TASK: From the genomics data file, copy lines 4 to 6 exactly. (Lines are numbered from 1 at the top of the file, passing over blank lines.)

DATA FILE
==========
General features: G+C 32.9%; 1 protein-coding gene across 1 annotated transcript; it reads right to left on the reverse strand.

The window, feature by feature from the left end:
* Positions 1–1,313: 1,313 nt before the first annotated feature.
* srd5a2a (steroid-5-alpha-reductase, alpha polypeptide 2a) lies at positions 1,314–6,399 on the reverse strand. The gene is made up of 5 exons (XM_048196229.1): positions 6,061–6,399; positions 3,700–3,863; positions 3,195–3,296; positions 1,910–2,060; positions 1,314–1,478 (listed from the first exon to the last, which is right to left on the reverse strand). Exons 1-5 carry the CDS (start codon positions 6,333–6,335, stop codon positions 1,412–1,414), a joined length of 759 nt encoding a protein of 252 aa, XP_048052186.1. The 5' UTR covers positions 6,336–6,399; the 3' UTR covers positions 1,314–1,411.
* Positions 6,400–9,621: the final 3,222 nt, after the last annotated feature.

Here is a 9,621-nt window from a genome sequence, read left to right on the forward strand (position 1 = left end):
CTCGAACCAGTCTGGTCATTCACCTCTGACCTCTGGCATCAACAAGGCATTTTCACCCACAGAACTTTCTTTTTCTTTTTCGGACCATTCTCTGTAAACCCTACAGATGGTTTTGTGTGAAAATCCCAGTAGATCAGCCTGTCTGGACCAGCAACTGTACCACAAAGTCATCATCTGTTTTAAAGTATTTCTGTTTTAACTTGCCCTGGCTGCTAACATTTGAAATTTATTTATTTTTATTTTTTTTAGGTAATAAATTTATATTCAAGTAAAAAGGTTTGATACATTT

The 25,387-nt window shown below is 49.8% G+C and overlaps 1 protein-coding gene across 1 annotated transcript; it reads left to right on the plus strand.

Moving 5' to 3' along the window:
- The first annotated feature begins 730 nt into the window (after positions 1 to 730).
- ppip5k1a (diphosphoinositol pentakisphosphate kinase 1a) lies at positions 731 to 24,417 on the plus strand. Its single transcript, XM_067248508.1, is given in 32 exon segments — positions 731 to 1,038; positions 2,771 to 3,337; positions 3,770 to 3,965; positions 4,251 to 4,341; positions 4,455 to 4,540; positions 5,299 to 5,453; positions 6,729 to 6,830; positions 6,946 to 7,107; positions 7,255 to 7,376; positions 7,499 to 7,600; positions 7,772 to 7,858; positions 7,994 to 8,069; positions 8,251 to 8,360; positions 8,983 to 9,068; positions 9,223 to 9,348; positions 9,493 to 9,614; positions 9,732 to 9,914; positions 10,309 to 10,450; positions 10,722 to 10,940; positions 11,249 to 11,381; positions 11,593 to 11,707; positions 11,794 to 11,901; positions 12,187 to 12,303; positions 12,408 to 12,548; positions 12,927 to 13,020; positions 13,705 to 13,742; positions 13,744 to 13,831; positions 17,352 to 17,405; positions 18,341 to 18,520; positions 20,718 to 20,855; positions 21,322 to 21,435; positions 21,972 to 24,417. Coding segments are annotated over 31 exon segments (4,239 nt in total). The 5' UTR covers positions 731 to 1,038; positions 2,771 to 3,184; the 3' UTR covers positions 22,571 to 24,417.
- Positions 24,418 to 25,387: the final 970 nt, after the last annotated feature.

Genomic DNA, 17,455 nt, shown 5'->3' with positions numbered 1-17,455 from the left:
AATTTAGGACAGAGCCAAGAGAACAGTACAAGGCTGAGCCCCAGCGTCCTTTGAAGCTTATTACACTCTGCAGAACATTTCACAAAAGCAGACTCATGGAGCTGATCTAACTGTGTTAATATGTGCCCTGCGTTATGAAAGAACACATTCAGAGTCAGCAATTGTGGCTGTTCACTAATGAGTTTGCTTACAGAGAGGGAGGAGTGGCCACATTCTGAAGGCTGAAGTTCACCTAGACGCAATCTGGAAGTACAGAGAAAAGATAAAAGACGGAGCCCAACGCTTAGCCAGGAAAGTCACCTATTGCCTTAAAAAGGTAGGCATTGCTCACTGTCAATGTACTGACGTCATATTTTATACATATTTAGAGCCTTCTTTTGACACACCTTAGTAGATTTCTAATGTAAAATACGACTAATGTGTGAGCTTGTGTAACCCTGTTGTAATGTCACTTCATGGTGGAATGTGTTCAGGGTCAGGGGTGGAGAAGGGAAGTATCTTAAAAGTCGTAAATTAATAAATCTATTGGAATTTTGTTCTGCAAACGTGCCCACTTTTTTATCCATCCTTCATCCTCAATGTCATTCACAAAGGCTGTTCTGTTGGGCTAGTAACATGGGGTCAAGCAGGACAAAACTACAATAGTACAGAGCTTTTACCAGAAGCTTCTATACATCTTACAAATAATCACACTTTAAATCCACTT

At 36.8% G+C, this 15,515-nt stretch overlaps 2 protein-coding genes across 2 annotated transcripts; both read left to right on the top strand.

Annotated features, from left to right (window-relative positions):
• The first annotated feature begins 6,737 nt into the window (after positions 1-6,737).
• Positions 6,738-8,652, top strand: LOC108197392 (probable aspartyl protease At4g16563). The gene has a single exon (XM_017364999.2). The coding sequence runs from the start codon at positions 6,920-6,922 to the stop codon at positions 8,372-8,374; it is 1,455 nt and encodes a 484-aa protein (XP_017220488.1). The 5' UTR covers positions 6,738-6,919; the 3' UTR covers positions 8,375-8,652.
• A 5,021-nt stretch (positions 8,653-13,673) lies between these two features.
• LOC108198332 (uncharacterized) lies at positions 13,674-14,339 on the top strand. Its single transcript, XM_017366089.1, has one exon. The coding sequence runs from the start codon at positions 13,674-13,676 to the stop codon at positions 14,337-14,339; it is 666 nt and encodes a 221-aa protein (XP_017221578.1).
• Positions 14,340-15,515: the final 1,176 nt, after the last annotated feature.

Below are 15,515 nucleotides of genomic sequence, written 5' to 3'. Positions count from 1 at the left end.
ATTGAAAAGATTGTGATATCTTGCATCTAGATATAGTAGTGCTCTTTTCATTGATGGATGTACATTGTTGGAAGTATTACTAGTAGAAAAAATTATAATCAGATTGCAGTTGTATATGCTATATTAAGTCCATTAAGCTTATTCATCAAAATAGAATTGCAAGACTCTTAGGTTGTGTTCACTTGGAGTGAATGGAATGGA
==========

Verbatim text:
* srd5a2a (steroid-5-alpha-reductase, alpha polypeptide 2a) lies at positions 1,314–6,399 on the reverse strand. The gene is made up of 5 exons (XM_048196229.1): positions 6,061–6,399; positions 3,700–3,863; positions 3,195–3,296; positions 1,910–2,060; positions 1,314–1,478 (listed from the first exon to the last, which is right to left on the reverse strand). Exons 1-5 carry the CDS (start codon positions 6,333–6,335, stop codon positions 1,412–1,414), a joined length of 759 nt encoding a protein of 252 aa, XP_048052186.1. The 5' UTR covers positions 6,336–6,399; the 3' UTR covers positions 1,314–1,411.
* Positions 6,400–9,621: the final 3,222 nt, after the last annotated feature.

Here is a 9,621-nt window from a genome sequence, read left to right on the forward strand (position 1 = left end):